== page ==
food firsthand.


5) Incorporate umami
flavor into your meals.

Taste is incredibly important in food. Historically, taste
served as information. Sweetness denoted sugar and therefore energy, saltiness
made food taste good and helps with bodily functions. The processed food market
is oversaturated with these two.


Sourness and bitterness were warnings about food going bad or
poisonous foods, respectively. But we have learned to work with foods of both
these profiles, such as lemons and arugula.


The savory, pungent deliciousness flavor umami wasn’t discovered until about
2002. It denotes the availability of certain amino acids that our body needs to
function. Umami is often the missing element in many dishes. It’s what finally
made my meals feel complete.


Once I learned about this, I make sure to add umami to
everything I eat. Nutritional yeast, cooking foods to caramelize them,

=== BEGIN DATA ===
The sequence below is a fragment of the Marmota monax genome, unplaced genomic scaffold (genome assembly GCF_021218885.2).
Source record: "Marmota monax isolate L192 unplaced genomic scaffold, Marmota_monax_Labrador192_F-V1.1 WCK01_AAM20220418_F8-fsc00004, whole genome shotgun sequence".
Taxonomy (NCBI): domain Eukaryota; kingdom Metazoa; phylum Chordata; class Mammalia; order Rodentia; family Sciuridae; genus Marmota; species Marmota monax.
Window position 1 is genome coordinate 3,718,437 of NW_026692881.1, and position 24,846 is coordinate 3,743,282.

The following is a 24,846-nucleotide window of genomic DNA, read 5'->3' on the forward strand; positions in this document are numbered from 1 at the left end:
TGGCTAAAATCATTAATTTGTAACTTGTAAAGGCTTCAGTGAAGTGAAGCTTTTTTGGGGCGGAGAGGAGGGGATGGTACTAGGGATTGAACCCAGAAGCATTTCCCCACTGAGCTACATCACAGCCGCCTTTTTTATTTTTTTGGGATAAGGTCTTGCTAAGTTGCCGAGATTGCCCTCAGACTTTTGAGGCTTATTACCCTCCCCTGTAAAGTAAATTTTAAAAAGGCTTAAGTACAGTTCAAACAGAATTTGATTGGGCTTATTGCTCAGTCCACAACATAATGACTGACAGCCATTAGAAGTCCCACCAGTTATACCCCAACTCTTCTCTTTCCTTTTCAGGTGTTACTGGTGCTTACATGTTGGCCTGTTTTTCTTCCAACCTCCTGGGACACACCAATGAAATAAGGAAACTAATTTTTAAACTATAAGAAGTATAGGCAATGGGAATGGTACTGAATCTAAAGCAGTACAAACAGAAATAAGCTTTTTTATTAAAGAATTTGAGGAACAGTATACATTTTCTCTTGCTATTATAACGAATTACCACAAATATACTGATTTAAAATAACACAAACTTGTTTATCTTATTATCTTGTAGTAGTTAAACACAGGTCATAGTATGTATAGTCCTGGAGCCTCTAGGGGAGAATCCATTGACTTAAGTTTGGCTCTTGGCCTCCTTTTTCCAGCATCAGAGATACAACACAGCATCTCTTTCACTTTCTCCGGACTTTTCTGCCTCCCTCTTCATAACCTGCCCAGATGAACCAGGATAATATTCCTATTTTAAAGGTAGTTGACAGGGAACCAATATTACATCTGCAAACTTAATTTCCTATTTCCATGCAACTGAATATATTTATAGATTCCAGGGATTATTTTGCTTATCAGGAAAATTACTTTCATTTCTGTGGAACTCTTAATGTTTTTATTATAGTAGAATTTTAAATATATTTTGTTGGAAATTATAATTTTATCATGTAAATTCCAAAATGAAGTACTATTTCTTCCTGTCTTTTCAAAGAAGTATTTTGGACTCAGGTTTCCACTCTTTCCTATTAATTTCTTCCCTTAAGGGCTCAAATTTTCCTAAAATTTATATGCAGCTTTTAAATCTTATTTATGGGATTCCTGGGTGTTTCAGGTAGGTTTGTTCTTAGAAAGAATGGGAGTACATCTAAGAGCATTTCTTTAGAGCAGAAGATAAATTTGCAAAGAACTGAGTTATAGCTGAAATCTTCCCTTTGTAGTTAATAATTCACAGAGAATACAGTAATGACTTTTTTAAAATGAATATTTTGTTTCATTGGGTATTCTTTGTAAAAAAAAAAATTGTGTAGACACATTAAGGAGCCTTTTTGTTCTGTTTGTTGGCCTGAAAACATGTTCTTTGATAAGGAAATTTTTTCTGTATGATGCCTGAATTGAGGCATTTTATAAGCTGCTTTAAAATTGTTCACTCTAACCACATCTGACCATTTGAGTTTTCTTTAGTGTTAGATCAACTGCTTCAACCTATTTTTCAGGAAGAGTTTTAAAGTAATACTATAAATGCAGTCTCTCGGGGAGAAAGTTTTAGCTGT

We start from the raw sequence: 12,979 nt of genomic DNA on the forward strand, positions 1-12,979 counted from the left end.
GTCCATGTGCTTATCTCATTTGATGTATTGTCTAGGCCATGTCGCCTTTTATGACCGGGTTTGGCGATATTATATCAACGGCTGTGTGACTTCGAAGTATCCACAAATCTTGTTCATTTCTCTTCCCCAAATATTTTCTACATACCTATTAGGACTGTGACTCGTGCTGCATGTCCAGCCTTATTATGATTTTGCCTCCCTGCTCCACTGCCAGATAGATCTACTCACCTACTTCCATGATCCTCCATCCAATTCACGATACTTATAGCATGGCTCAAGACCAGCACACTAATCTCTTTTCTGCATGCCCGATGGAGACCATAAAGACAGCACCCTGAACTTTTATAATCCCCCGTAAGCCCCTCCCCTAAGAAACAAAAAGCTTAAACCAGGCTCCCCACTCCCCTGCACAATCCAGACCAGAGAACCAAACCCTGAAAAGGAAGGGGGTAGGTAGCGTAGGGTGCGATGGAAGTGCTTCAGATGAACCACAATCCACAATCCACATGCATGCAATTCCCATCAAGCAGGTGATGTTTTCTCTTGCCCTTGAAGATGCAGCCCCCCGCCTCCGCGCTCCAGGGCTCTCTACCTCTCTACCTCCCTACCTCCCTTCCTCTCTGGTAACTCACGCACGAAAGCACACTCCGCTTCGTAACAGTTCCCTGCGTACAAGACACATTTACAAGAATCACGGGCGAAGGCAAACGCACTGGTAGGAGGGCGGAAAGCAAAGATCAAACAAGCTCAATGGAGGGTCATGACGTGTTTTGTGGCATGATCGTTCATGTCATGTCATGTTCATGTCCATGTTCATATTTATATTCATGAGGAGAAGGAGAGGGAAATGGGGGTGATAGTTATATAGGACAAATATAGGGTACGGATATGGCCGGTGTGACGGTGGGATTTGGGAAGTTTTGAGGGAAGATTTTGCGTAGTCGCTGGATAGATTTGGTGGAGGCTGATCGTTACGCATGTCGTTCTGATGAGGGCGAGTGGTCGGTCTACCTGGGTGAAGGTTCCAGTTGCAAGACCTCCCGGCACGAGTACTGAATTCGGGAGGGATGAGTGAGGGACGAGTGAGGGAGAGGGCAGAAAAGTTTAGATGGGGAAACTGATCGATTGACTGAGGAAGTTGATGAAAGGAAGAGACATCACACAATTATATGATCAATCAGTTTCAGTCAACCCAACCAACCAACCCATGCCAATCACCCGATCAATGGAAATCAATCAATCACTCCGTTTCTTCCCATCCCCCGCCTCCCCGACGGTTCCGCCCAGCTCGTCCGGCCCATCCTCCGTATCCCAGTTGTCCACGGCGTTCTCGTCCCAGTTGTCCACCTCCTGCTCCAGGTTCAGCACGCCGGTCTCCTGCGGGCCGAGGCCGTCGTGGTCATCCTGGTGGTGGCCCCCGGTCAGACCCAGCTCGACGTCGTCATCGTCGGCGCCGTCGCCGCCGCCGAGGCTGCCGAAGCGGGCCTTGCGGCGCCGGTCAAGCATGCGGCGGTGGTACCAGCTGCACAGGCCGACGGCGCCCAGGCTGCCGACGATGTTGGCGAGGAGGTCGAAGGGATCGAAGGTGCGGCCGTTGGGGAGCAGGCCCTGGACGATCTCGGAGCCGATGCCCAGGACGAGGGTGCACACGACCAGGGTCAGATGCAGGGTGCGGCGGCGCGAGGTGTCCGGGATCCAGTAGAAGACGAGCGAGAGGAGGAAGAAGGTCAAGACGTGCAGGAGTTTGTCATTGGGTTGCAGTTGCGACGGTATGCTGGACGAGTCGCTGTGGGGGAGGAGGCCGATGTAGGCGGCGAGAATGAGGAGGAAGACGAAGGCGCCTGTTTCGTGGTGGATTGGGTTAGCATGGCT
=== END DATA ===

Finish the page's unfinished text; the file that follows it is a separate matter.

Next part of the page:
mushrooms in all forms, or miso soup are all ways to unlock this flavor and
bring in those missing nutrients. Umami helped me feel satiated at last and
didn’t leave me running to my kitchen for more.


This feeling was unfamiliar to me, as someone who used to
describe herself as perpetually hungry. This is another trick with fake foods.
They aren’t providing this full spectrum of flavors, which is synonymous with
nutrients you need. Your body won’t feel complete and will incessantly crave
more. By giving your body what it needs, you might finally feel truly full.


6) Train your brain.

Now, when I see anything that comes in a package, I think,
“Fake!” This new practice made me painfully aware of how much fake food is